7th House on the Left

Thanks to a quick Pinterest search, I have come to realize that anything and everything has been done to an Easter egg. They’ve been gilded, washi-taped, decoupaged, glittered, studded, chalk-boarded and even painted with nail polish. While I still have a major soft spot for the classic PAAS Coloring Kit (the smell of the dye still brings me back to my Grandma’s kitchen island), it’s official to say that we’ve gone way beyond the traditional dying technique from the days of yore and have moved on to more elaborate decorations. Here are a few of my favorites from the World Wide Web…

Not Your Grandma's Easter Eggs // 7 Easter Egg Decorating Ideas // 7thhouseontheleft.com

1 // 2 // 3 // 4 // 5 // 6 // 7

I bought a set of wooden eggs on Amazon about a month or so ago. I planned on decorating them and being able to keep them for next year – as apposed to decorating real eggs and having to throw them away. I had every intention of decorating them by now, but there they are, still sitting in the project pile here in my office. After rounding up this inspiration, I must say I’m a little intimidated. So. Many. Ideas. I still can’t decide what to do with them and I might even end up saving them for next year – we shall see.

Do you have a favorite Easter egg decorating technique? Or do you stick to the tried-and-true PAAS Kit?

Last week, my mom gave Ash a call to tell her there was a guy at her office who had an old steamer trunk that he was taking to the dump. When she saw it, she immediately thought of us and called to ask if we wanted it. Knowing I have a soft spot for vintage trunks, Ashley said, “Sure, why not?!” The next day, my mom brought over this guy…

A Bit of a Fixer-Upper // 7thhouseontheleft.com

Sure, it’s been through the wringer a few times, and it needs a lot of TLC, but it’s pretty awesome, right? There’s no indication as to how old it is, but as far as I know, it fits firmly into the “pretty dang old” category.

A Bit of a Fixer-Upper // 7thhouseontheleft.com

One of the leather straps is broken, but I’m hoping that will be a relatively easy fix. Other than that, a few nails are missing from the metal parts, and the lock no longer works. Fixing the lock might be out of the question, but I have a good idea of how I could probably fix and clean up the rest of this “fixer-upper.”

A Bit of a Fixer-Upper // 7thhouseontheleft.com

The inside is even dirtier than the outside – which is why it’s currently hanging out on the covered patio until we get it cleaned up. I have a feeling the original owner took a look inside and said, “I’m not messing with that.” Hence why it was in the back of his truck for disposal. One cool little detail is the pocket on the inside of the lid that I’m guessing would have been used to hold important papers and such.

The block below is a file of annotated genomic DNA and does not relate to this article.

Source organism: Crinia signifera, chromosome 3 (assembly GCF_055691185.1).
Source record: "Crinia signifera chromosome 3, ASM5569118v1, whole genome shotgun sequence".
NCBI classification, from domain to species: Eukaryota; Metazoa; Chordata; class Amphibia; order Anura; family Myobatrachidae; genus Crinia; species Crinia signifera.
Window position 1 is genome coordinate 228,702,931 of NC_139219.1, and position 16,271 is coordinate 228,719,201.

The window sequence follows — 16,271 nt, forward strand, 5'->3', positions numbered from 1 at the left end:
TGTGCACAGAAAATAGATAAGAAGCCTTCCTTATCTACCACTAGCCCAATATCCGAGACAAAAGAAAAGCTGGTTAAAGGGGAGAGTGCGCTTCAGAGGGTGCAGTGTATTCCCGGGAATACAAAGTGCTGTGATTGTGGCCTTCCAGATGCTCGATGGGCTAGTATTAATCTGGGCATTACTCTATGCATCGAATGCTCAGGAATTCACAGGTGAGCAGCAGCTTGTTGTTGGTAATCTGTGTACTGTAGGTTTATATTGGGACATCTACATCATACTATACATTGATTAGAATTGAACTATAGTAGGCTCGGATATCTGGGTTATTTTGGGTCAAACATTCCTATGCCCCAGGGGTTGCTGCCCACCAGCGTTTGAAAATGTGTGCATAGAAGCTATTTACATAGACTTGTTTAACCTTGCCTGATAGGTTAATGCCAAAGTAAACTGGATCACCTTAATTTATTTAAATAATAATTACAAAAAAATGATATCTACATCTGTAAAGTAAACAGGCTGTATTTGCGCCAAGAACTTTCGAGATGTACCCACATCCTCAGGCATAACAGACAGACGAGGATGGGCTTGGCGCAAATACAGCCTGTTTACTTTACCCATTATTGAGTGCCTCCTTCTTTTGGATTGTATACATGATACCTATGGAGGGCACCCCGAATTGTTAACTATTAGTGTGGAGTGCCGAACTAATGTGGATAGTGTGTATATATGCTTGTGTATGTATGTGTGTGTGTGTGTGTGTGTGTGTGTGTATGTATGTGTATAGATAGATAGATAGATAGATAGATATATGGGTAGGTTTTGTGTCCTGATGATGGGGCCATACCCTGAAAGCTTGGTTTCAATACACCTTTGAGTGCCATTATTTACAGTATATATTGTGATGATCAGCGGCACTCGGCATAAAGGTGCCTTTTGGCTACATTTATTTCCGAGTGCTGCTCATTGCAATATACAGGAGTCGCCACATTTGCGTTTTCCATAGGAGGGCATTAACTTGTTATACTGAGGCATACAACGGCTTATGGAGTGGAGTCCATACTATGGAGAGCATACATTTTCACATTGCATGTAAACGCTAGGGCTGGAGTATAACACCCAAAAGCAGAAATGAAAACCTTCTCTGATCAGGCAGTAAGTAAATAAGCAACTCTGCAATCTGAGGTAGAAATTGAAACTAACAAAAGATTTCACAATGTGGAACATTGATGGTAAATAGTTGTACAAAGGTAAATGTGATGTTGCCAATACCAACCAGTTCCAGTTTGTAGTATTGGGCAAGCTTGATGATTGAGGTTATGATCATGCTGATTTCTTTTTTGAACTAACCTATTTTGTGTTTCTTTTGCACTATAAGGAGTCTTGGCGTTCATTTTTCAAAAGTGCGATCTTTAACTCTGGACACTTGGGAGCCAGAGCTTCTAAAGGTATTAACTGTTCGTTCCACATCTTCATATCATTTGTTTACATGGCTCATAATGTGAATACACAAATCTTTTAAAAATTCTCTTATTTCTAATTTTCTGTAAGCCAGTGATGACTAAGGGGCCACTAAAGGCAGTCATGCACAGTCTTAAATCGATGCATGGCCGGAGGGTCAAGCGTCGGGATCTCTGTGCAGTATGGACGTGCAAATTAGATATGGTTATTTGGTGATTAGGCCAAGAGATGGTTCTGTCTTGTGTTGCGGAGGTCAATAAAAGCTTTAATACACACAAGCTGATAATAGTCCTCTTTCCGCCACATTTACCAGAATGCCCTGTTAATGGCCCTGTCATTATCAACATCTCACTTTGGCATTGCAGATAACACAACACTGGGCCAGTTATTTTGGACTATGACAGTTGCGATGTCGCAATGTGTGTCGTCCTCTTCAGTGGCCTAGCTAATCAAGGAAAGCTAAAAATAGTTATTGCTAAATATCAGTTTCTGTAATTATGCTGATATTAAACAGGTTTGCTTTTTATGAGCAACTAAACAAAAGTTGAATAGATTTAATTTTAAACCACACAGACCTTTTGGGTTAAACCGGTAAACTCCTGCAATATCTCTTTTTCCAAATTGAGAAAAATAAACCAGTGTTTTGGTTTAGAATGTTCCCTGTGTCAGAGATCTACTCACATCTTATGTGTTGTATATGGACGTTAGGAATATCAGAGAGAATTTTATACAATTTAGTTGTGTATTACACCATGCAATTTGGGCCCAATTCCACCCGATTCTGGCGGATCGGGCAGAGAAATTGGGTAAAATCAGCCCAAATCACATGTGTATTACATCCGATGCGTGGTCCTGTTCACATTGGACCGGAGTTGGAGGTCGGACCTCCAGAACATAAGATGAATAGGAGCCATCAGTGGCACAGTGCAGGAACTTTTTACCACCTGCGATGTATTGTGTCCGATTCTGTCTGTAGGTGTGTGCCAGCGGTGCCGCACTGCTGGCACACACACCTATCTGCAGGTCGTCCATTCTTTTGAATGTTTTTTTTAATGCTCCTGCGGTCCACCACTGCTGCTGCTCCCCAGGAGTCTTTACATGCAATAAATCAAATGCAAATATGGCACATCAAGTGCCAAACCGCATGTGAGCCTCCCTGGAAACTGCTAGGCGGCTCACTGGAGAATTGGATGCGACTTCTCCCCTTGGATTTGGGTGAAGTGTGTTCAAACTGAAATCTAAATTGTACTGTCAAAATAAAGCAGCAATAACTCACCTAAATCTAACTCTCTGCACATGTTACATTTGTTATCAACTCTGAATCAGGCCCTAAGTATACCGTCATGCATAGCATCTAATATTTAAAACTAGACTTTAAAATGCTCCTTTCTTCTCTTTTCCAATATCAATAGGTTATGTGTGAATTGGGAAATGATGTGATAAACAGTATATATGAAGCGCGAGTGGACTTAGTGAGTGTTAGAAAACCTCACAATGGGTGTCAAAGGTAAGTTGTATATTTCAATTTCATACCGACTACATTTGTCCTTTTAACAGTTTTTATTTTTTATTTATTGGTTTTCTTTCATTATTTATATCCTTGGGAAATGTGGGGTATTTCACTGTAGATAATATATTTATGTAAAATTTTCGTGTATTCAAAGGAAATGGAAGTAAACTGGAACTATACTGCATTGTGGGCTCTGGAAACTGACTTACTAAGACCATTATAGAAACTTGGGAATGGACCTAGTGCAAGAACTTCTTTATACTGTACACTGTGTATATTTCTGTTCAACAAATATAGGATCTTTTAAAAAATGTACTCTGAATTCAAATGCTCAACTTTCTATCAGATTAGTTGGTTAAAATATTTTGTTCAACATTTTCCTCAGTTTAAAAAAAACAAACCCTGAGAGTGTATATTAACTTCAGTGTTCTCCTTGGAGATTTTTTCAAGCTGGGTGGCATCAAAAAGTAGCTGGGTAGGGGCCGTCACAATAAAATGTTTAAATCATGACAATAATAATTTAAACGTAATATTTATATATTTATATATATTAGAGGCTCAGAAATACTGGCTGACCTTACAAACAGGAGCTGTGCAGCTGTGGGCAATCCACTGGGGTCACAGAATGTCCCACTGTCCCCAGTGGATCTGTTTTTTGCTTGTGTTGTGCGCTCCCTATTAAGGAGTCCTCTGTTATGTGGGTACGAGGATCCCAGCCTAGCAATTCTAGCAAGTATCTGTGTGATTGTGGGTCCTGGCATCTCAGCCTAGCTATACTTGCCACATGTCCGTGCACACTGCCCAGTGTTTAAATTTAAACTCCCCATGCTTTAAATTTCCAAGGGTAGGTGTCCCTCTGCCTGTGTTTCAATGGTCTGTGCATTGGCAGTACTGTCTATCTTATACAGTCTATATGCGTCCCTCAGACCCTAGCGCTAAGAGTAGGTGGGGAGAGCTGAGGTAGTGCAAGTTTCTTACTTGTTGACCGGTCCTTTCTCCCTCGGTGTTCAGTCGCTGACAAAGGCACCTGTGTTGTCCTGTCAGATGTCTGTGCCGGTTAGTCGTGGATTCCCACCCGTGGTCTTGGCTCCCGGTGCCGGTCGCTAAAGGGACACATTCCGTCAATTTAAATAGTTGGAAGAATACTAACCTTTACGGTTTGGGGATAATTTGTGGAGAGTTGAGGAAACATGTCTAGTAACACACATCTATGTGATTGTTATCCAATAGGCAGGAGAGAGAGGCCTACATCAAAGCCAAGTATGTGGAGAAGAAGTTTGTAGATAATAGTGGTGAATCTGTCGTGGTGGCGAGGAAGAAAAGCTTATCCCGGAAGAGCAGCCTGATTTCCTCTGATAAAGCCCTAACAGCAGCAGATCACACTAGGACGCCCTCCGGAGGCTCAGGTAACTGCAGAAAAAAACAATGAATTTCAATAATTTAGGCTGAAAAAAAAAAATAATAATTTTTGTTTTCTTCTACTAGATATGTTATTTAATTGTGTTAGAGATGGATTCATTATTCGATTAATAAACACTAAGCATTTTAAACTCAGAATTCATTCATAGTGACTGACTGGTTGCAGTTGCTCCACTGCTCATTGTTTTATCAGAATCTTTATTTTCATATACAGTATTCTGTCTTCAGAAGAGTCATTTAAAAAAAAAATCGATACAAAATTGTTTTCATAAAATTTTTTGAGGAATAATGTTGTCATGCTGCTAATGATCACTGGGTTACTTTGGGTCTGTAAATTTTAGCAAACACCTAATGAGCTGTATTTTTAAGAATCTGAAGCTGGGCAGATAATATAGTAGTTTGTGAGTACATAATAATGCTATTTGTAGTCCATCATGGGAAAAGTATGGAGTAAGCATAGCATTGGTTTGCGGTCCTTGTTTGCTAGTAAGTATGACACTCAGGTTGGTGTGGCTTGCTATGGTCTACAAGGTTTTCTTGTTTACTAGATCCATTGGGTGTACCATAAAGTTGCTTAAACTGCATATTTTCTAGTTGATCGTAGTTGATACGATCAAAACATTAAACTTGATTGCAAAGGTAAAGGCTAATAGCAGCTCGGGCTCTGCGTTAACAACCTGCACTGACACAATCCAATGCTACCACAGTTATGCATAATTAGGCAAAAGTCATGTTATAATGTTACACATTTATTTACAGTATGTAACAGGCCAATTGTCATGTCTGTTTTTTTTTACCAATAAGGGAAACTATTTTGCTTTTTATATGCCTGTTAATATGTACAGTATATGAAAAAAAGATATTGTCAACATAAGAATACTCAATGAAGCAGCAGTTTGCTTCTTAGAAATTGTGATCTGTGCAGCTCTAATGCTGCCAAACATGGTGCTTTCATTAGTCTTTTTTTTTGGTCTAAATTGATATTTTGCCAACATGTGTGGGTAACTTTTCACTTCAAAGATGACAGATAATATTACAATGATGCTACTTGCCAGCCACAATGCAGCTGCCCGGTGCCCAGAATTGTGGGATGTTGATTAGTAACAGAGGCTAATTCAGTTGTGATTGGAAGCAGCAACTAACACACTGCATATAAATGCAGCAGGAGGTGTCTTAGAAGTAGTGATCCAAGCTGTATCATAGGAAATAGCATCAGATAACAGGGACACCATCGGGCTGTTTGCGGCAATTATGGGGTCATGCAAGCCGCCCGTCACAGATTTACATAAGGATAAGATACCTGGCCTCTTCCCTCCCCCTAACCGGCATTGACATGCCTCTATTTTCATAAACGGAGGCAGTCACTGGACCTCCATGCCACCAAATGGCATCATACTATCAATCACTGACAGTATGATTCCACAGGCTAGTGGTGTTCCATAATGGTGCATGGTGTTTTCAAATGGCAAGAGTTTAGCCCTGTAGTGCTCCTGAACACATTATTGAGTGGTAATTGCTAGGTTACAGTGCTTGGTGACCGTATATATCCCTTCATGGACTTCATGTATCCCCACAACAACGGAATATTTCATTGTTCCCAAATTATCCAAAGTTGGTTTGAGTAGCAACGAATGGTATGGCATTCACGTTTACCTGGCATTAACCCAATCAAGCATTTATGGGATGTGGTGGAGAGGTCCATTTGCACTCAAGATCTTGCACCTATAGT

Trunk Makeover Inspiration // 7thhouseontheleft.com

So, naturally, Ash is drumming up ideas on what to do with it. She’s thinking the best place for it might be in the guest bedroom, serving as a side table next to the chair (the one we’re hoping to replace sometime soon) in the corner. I think, if it turns out to look really cool, it should go in the living room, where we can show it off. Another option would be to put it in my office to balance out all of the modern aesthetics. It would be a great place for my record player and records. I guess we’ll see where it takes us. Inspiration photos from above found here, here and here.

While I have you guys here, I have a really quick favor to ask. We are very excited to be up for the JDR Industry Blogger Awards in the Remodeling category again this year! We were lucky enough to win in the same category last year and are honored to be nominated again. If you can spare 15 seconds of your time, Ashley and I would love your vote! It only takes two clicks (or taps if you’re on a mobile device), and there’s no registration or logging in required. Just click here and vote. Just like last year, if we win, a portion of the winnings will go directly towards Habitat for Humanity. We really appreciate your support!

Disclosure: My Frozen-loving wife was totally responsible for title of this post.

Q: Hi Greg and Ashley, My husband and I are currently trying to decide on a kitchen cabinet route to go with our kitchen remodel. I’ve always loved Kraftmaid and heard great things, but recent research has led us both to a lot of negative reviews about the quality the cabinets and paint finish. Would you share your experience? Are you still happy with your cabinets all this time later? Would you go with Kraftmaid again? Thanks for any info! -Kara

A: This question has been coming up a lot in our mailbox lately, so we thought we’d dedicate a post to our kitchen cabinets. Before I delve right in, let me preface this by saying, we have no connection with Kraftmaid and this is 100% our honest opinion about our experience with our cabinets. That said, the honesty part is true of all of our posts. This post is going to try to be pretty comprehensive – we’re trying to make it the post we wish we’d have read when shopping around for cabinets ourselves.

Kraftmaid Cabinet Review (and a Before & After) // 7thhouseontheleft.com

Before we get to what we think about them now (a little over two years later), I guess we should do a quick rundown of the cabinet designing/ordering/installation process…